For we know in part and we prophesy in part, but when completeness comes, what is in part disappears. When I was a child, I talked like a child, I thought like a child, I reasoned like a child. When I became a man, I put the ways of childhood behind me. For now we see only a reflection as in a mirror; then we shall see face to face. Now I know in part; then I shall know fully, even as I am fully known.
When completeness comes? Many translations say something like, “When perfection comes, the partial will be done away.” Clearly Paul is playing with the words, but what did he mean? What was he anticipating?
In chapter 7, Paul already covered this. He said that Christ’s return was imminent. He encouraged the believers not to waste their time with things like marriage or starting a business. They needed to stay focused on their mission with the time they had left.
Why would the gifts end when Christ returns?
Spiritual gifts were given to help believers catch a glimpse of the unseen. Speaking in tongues was a witness to the indwelling Spirit of God, their access point to the risen Christ. Gifts of prophecy, wisdom, discernment and knowledge were ways for God to reveals things to his people, to guide them toward the truth.
Notice the motif in this section—talked, thought and reasoned like a child. That’s a clear reference to the gifts of tongues, knowledge and prophecy. Paul is saying that while Jesus is gone, our relationship with the unseen is by faith through the gifts, but when Jesus returns, faith will become sight. We will all have greater clarity, like the mind of an adult compared to the mind of a child.
Notice the same analogy with the mirror. Mirrors in the first century were just polished metal, offering a vague reflection. This is how Paul compares the effort of reaching toward the unseen spiritual world by faith. However, when Christ returns, everything will be made clear, the gifts will no longer be necessary.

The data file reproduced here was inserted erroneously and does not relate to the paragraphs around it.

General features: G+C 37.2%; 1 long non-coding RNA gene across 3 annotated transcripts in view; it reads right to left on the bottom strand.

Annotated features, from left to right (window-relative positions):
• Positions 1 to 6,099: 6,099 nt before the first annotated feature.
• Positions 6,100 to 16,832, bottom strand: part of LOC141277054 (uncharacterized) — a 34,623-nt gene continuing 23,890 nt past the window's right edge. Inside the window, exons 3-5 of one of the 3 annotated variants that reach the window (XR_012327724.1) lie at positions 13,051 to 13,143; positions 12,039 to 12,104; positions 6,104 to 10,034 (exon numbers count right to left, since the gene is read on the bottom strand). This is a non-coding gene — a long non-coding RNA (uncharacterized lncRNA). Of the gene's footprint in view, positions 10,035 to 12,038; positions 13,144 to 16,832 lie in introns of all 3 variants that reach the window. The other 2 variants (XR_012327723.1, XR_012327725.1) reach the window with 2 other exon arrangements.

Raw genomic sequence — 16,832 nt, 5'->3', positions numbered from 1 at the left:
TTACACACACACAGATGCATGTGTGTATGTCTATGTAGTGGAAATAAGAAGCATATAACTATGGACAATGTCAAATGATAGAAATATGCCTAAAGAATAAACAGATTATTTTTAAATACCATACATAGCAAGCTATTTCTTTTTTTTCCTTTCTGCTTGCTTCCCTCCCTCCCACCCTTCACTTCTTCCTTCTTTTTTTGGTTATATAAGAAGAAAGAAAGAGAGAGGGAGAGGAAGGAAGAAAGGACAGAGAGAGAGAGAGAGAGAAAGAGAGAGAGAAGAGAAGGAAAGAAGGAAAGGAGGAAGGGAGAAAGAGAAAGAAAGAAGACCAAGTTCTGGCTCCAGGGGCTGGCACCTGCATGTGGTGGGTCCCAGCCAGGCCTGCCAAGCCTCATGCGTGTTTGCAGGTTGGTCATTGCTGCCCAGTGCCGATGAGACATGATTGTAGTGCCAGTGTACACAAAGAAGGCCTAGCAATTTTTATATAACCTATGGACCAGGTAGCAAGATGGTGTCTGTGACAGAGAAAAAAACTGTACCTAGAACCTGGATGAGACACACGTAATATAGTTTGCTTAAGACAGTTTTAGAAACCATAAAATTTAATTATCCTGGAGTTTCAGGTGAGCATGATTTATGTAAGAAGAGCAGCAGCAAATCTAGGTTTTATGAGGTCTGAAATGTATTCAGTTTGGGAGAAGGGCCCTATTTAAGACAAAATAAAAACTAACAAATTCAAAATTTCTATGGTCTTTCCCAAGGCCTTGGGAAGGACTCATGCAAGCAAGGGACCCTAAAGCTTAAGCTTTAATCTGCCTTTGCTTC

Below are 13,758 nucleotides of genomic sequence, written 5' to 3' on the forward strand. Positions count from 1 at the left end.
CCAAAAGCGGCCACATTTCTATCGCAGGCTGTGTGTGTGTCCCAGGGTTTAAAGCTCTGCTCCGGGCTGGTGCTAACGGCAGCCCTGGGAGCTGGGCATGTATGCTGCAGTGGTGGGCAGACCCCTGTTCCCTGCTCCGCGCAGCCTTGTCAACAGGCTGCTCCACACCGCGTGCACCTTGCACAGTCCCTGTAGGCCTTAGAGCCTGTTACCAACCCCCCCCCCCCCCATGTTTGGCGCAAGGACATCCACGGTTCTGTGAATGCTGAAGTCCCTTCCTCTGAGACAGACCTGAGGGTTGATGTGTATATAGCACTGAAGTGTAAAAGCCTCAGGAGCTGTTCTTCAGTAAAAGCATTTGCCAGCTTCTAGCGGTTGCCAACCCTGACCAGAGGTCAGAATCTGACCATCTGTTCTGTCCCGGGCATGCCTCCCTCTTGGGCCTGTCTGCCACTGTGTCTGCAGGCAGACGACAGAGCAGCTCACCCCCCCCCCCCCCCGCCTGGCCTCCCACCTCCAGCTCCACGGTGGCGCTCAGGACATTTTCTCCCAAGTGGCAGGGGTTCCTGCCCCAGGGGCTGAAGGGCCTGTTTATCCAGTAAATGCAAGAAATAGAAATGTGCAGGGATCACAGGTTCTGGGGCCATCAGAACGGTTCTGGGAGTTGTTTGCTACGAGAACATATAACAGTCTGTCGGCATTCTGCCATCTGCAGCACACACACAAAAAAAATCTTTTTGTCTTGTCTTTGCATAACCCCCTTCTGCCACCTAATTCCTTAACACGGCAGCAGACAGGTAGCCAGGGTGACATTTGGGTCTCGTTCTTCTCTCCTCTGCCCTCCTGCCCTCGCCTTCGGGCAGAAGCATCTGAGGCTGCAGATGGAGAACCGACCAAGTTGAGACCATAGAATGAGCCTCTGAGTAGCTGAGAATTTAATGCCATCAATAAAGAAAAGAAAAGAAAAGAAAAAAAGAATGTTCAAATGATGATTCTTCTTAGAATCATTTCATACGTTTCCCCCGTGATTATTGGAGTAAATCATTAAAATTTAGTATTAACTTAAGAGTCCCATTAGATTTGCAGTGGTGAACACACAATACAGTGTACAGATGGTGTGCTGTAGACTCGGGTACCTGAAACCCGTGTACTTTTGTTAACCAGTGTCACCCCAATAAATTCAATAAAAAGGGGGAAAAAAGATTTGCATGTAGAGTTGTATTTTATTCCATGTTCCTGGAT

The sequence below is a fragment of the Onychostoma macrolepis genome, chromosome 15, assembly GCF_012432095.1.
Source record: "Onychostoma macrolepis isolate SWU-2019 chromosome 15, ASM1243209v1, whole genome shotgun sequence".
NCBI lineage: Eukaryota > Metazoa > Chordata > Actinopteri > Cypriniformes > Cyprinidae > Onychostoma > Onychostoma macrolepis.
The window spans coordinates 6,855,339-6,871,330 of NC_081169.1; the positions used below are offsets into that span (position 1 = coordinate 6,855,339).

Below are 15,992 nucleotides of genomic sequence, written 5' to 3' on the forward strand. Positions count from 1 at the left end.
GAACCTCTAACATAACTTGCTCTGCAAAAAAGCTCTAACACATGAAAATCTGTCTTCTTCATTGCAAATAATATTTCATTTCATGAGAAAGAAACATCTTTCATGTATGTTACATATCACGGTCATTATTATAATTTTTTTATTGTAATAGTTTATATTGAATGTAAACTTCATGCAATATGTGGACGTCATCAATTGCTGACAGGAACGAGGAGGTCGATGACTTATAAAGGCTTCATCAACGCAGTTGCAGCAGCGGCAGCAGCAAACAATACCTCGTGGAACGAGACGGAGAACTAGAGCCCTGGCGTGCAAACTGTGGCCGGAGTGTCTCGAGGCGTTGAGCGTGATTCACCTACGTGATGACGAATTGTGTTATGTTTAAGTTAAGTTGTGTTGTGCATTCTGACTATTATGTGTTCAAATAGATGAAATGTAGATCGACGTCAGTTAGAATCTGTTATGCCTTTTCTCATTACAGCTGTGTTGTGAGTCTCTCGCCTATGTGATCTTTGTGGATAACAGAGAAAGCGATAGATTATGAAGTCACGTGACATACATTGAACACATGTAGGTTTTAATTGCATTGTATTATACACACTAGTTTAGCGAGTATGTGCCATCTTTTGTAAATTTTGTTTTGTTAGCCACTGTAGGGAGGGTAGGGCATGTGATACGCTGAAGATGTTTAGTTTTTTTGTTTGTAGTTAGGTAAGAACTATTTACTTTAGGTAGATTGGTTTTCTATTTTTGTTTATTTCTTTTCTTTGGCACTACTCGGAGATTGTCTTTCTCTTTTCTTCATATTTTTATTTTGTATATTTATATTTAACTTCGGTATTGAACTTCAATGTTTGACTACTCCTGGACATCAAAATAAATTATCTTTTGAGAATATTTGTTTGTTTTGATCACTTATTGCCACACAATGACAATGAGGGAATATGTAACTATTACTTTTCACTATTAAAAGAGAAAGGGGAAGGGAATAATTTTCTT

And now these three remain: faith, hope and love. But the greatest of these is love.
When Paul says “now,” he means during the Church age. Faith is how we link arms and strain toward the invisible realities together, using our spiritual gifts. Hope is what we share as we anticipate his return. Love is the motivation for our actions, the thing that binds us together.
But when Christ returns, faith, along with all the gifts, will lose their purpose. Hope will be realized. However, love will go on (cue Titanic music).
I saw the Holy City, the new Jerusalem, coming down out of heaven from God, prepared as a bride beautifully dressed for her husband. And I heard a loud voice from the throne saying, “Look! God’s dwelling place is now among the people, and he will dwell with them. They will be his people, and God himself will be with them and be their God. He will wipe every tear from their eyes. There will be no more death or mourning or crying or pain, for the old order of things has passed away.” Revelation 21:2 – 4
A bride and her husband? God dwelling with his people? Obviously love will endure into the next age, which is why love is greater than faith and hope, which does not. This is why love never fails.